When I decided to start blogging my goal was to commit to at least one post a week and to visit my Followers sites to comment and support them. Unfortunately, with the class that I was taking last month it was virtually impossible. This particular class, Digital Story Boarding, was very demanding. The assignments took days and hours. It was incredibly frustrating and the first time since I started school that I seriously considered stopping. I felt like a machine and drawing wasn’t fun anymore. I pushed myself with the help of my Husband and made it through. Yesterday was the start of my next class, which seems like the work load is very light. Next month I’ll actually have 2 classes at the same time, so perhaps it is a break.
I thought I’d share my work throughout this past month.
As an “artist” I find that I constantly compare my work with other peoples. I put artist in quotation marks because I do not feel confident enough to call myself one. When I look at the amazing artwork of Mark Ryden or Tara Mcpherson I am mesmerized by the perfection of their pieces. Then I look at my work in comparison and see the sad realization that I will never be as good as them.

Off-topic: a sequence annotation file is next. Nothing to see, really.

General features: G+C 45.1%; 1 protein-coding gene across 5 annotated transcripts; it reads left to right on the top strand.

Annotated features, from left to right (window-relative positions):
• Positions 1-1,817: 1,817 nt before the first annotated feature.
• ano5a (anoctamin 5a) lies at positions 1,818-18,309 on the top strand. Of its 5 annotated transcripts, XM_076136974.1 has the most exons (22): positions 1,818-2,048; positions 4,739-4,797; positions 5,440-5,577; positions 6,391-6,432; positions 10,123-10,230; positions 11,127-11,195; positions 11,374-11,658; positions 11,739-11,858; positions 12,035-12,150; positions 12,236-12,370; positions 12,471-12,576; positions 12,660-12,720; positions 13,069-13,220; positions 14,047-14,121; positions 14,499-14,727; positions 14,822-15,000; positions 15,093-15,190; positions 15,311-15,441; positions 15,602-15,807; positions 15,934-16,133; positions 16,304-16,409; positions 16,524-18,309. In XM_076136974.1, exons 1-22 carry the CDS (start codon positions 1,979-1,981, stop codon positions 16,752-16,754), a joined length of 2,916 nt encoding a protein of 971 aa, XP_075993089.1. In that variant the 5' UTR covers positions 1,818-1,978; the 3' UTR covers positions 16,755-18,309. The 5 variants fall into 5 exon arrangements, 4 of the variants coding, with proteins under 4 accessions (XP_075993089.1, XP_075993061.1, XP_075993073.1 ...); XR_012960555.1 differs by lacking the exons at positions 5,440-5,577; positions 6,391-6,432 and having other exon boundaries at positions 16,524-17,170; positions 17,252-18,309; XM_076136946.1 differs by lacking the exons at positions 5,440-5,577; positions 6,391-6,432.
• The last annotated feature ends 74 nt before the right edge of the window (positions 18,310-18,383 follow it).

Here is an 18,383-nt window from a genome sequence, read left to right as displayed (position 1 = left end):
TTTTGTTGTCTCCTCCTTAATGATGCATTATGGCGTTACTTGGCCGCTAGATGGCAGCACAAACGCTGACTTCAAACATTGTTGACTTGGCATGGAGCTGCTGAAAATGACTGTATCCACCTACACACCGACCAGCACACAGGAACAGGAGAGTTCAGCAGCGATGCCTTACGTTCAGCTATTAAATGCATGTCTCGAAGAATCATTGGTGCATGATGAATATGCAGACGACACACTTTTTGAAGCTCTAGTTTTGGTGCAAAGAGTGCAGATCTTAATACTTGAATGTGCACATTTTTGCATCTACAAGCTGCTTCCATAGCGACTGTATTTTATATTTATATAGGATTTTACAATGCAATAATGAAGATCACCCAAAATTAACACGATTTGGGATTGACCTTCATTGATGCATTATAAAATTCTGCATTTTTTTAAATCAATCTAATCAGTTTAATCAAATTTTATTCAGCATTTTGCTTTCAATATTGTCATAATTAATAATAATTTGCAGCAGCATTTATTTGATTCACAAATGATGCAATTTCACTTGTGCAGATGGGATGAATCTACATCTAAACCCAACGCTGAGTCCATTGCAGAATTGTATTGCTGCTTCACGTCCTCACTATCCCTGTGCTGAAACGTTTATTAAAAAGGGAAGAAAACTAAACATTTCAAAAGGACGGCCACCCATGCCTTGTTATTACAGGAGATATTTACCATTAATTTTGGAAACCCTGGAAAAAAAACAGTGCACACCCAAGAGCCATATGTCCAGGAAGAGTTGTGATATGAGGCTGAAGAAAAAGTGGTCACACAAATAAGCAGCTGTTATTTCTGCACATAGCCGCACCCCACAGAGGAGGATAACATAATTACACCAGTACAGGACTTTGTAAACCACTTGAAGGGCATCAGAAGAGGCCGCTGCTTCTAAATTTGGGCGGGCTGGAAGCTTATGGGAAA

As the saying goes we are our own worst critics. By comparing ourselves to others we are actually judging ourselves. This leaves us full of self-doubt. We adopt the notion that we will never be good enough. Our motivation actually decreases when we are hard on ourselves.
So the question is how do we stop comparing ourselves? Rather then looking at the work of others, start looking at YOUR work. Pull out an old sketch book and compare it with some of your recent work. Look at your own progression as an artist. We are constantly becoming better at things as time goes on. We learn new techniques and with practice our potential is limitless.
When you start to really think about it comparing ourselves with others is actually illogical.
After all no two people are the same. Each of us posses unique experiences that influence our own person style. Take into account all the things we could learn or improve on if we see the work of other artists as inspiration rather then competition.
As an example I used to hate drawing hands and would try to avoid putting them in my work. Years later I learned a new technique and now I do not mind it as much. Actually I kind of like drawing them now. Look at my progression:
Instead of drawing out fingers I decided to try to make them wrap around the subjects shoulder. You can barely tell they are fingers.
This is a quick sketch I did last night of a hand. It isn’t amazing but in comparison I have come very far from where I was years ago. The more often I practice the better I will become.
I remember seeing the phrase, “the art of giving ourselves credit for the smallest victories” somewhere online as I began to write this post. The statement really stood out to me. I believe it is important that we gives ourselves credit for our accomplishments no matter how big or how small.